Big Data Talent Gap is a serious problem. Recognizing it, Universities are introducing courses on Analytics and Big Data. This has resulted in a larger supply of people who are well versed with data manipulation, handling, and running codes. But, it has created a gap of another type. In an article on “Three Problems All Data Scientists Experience”, Drew Farris of Booz Allen Hamilton Inc. writes that “…problems go beyond technology and machine learning and are broadly encountered regardless of the task at hand: interpreting the problem, sourcing the data, and describing the outcomes”.
A lot of new joiners in analytics teams across companies face a serious problem especially while describing the outcomes. Do they fail to understand what their effort will lead to? This effort could be the software code they are working on or the project module that is assigned to them. Why only new joiners? Even employees with 6 to 7 years of experience find it difficult to look at the big picture.
The institutes where they learn these analytics’ techniques are partial to be blamed. They are taught to play with the software. It could be coding or work on the dime a dozen graphic user interfaces that are available. They understand how to handle data, get the results and interpret the data. How this interpretation would lead to business gains or efficiency gains is not clear to them!
A simple example could be a segmentation exercise where the collected data is used to segment customers into various groups. These groups could be divided demographically or by using the customers’ choices and preferences. Once this segmentation is done, each segment can be profiled both on the basis of demographics and choices. Up to this point, all analytics greenhorns would do a perfect job.
The next step is where complications arise. When they present this to the client, the client inquiries about the usage of this exercise. They do not have an answer to this. If they can tell the client how each segment can be uniquely targeted using specific marketing campaigns and what amount of efficiency gains they would achieve, the client would be delighted. If this is done correctly, apart from the short-term gain of client appreciation, they can expect long-term career growth opportunities.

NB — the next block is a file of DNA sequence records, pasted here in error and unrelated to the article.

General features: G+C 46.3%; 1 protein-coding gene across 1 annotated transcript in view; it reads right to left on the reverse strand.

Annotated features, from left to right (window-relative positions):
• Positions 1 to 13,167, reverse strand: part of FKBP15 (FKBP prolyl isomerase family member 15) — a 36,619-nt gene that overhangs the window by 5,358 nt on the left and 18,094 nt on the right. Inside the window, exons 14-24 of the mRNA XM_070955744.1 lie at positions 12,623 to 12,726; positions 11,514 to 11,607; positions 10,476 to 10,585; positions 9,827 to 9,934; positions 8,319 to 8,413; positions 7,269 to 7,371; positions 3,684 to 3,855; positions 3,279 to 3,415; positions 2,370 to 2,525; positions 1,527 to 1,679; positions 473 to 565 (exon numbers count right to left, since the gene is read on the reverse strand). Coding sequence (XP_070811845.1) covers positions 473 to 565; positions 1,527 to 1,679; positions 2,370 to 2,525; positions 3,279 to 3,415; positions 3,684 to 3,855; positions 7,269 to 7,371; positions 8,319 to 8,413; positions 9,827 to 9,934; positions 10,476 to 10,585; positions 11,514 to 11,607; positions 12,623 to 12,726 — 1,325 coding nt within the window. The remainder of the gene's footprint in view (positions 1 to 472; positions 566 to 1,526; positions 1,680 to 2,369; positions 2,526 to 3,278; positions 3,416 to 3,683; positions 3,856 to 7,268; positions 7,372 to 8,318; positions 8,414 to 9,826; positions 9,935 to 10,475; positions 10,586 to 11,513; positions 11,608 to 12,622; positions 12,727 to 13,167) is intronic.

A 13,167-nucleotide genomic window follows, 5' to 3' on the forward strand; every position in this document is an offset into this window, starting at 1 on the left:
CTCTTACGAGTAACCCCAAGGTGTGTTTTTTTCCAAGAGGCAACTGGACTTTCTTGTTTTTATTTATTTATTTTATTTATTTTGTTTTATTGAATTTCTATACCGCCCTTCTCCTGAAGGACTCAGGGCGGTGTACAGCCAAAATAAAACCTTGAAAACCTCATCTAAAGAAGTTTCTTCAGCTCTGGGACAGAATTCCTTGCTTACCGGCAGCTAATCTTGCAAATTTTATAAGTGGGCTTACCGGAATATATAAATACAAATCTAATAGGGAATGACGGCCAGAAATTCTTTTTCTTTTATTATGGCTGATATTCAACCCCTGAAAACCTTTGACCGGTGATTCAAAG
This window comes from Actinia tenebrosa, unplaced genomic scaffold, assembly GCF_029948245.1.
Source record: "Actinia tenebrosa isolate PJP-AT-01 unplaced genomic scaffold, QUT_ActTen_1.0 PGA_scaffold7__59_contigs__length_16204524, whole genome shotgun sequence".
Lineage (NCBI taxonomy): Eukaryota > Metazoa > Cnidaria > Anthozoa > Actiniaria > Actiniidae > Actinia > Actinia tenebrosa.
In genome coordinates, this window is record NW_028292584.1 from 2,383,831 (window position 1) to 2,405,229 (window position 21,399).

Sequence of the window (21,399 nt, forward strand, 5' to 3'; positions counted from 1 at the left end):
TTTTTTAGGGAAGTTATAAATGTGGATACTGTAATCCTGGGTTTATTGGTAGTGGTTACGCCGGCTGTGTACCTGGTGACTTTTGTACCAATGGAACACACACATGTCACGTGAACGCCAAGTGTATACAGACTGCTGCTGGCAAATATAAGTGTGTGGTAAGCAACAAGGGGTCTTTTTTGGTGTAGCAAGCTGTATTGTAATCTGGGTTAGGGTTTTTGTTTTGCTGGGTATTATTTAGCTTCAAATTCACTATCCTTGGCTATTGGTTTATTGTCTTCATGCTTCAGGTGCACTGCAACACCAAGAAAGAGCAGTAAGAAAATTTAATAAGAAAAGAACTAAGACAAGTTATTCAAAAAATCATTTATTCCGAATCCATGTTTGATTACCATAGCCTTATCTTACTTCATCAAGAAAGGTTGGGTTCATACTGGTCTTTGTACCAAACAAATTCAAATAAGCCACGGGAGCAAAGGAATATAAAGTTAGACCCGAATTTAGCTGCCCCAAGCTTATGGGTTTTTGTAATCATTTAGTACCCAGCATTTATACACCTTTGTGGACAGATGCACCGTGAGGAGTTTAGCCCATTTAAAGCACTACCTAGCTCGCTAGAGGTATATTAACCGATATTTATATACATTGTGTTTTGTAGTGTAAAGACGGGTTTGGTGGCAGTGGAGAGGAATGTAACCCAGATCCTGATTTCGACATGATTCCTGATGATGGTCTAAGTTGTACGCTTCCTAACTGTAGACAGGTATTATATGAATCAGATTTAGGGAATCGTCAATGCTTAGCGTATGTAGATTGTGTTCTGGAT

With so much of data available through various sources like smartphones, the internet, and social media sites, the requirement for experienced analytics professionals is bound to grow. The beauty of the situation is that this data availability is only going to increase with the advent of the internet of things.
In internet of things, devices will talk to each other with an app on your smartphone helping you to switch on your television and air conditioning just before you enter your home. A stage will come when the data of your home arrival times can be analyzed and the app will trigger the switching on of your devices automatically without you even tapping it.
We also keep hearing of big data silos across data stores within the same organization. This happens because people with skills in data analytics do not understand which problem can be solved using the unified data. If they can be exposed to such problems and solutions, a lot of data can be unearthed from data warehouses and used productively.
There is an urgent need for institutions teaching analytics courses to equip their students with the ability to look at the larger business problem and then use their data skills to solve that. Instead of starting with the data, they should start with the business problem and while working on it, they should not miss the woods for the trees. This can be done easily when the focus is on the business problem and not in the data.
 Cognizant Research Center, Hyderabad;Sanjay.firstname.lastname@example.org
 Insurance Information Bureau of India, Hyderabad; email@example.com
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